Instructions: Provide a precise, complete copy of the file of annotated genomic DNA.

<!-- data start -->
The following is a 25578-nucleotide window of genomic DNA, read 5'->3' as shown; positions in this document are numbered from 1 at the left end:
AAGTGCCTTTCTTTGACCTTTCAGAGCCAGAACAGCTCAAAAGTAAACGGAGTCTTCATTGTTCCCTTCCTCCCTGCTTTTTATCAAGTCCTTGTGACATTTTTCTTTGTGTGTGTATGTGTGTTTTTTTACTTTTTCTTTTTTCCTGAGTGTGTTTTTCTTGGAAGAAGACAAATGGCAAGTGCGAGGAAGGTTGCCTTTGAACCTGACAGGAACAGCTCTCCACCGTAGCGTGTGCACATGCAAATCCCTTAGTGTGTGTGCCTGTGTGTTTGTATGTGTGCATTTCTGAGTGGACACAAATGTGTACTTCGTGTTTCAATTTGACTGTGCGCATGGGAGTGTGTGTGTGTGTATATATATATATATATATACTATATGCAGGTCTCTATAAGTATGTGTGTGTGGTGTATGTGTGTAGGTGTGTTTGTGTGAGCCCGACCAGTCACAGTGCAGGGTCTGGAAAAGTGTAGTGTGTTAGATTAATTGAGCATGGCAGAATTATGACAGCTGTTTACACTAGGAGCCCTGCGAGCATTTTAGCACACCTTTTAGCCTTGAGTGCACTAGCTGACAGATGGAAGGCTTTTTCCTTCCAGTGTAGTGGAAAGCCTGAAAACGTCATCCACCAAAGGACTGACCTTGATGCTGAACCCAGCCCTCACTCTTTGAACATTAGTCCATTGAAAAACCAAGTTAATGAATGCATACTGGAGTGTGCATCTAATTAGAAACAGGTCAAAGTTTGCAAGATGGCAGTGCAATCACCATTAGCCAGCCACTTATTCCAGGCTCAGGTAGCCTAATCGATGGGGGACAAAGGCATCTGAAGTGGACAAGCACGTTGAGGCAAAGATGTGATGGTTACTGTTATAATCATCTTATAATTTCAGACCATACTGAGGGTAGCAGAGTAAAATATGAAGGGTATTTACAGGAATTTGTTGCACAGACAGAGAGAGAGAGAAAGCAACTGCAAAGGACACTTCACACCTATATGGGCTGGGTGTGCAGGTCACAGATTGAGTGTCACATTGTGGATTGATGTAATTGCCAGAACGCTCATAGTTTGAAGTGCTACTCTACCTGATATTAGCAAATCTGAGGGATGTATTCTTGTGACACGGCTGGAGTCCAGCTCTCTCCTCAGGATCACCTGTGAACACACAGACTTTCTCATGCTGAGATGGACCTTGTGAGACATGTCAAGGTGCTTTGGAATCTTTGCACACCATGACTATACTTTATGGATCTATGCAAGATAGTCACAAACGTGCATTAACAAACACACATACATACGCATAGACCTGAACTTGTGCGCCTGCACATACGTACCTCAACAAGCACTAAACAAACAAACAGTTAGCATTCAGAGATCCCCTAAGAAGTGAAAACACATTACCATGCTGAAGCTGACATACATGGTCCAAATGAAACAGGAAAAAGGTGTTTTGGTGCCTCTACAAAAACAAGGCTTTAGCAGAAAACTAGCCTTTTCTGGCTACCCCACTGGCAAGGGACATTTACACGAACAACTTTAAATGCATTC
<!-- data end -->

The following is a 25578-nucleotide window of genomic DNA, read 5'->3' as shown; positions in this document are numbered from 1 at the left end:
AAGTGCCTTTCTTTGACCTTTCAGAGCCAGAACAGCTCAAAAGTAAACGGAGTCTTCATTGTTCCCTTCCTCCCTGCTTTTTATCAAGTCCTTGTGACATTTTTCTTTGTGTGTGTATGTGTGTTTTTTTACTTTTTCTTTTTTCCTGAGTGTGTTTTTCTTGGAAGAAGACAAATGGCAAGTGCGAGGAAGGTTGCCTTTGAACCTGACAGGAACAGCTCTCCACCGTAGCGTGTGCACATGCAAATCCCTTAGTGTGTGTGCCTGTGTGTTTGTATGTGTGCATTTCTGAGTGGACACAAATGTGTACTTCGTGTTTCAATTTGACTGTGCGCATGGGAGTGTGTGTGTGTGTATATATATATATATATATACTATATGCAGGTCTCTATAAGTATGTGTGTGTGGTGTATGTGTGTAGGTGTGTTTGTGTGAGCCCGACCAGTCACAGTGCAGGGTCTGGAAAAGTGTAGTGTGTTAGATTAATTGAGCATGGCAGAATTATGACAGCTGTTTACACTAGGAGCCCTGCGAGCATTTTAGCACACCTTTTAGCCTTGAGTGCACTAGCTGACAGATGGAAGGCTTTTTCCTTCCAGTGTAGTGGAAAGCCTGAAAACGTCATCCACCAAAGGACTGACCTTGATGCTGAACCCAGCCCTCACTCTTTGAACATTAGTCCATTGAAAAACCAAGTTAATGAATGCATACTGGAGTGTGCATCTAATTAGAAACAGGTCAAAGTTTGCAAGATGGCAGTGCAATCACCATTAGCCAGCCACTTATTCCAGGCTCAGGTAGCCTAATCGATGGGGGACAAAGGCATCTGAAGTGGACAAGCACGTTGAGGCAAAGATGTGATGGTTACTGTTATAATCATCTTATAATTTCAGACCATACTGAGGGTAGCAGAGTAAAATATGAAGGGTATTTACAGGAATTTGTTGCACAGACAGAGAGAGAGAGAAAGCAACTGCAAAGGACACTTCACACCTATATGGGCTGGGTGTGCAGGTCACAGATTGAGTGTCACATTGTGGATTGATGTAATTGCCAGAACGCTCATAGTTTGAAGTGCTACTCTACCTGATATTAGCAAATCTGAGGGATGTATTCTTGTGACACGGCTGGAGTCCAGCTCTCTCCTCAGGATCACCTGTGAACACACAGACTTTCTCATGCTGAGATGGACCTTGTGAGACATGTCAAGGTGCTTTGGAATCTTTGCACACCATGACTATACTTTATGGATCTATGCAAGATAGTCACAAACGTGCATTAACAAACACACATACATACGCATAGACCTGAACTTGTGCGCCTGCACATACGTACCTCAACAAGCACTAAACAAACAAACAGTTAGCATTCAGAGATCCCCTAAGAAGTGAAAACACATTACCATGCTGAAGCTGACATACATGGTCCAAATGAAACAGGAAAAAGGTGTTTTGGTGCCTCTACAAAAACAAGGCTTTAGCAGAAAACTAGCCTTTTCTGGCTACCCCACTGGCAAGGGACATTTACACGAACAACTTTAAATGCATTC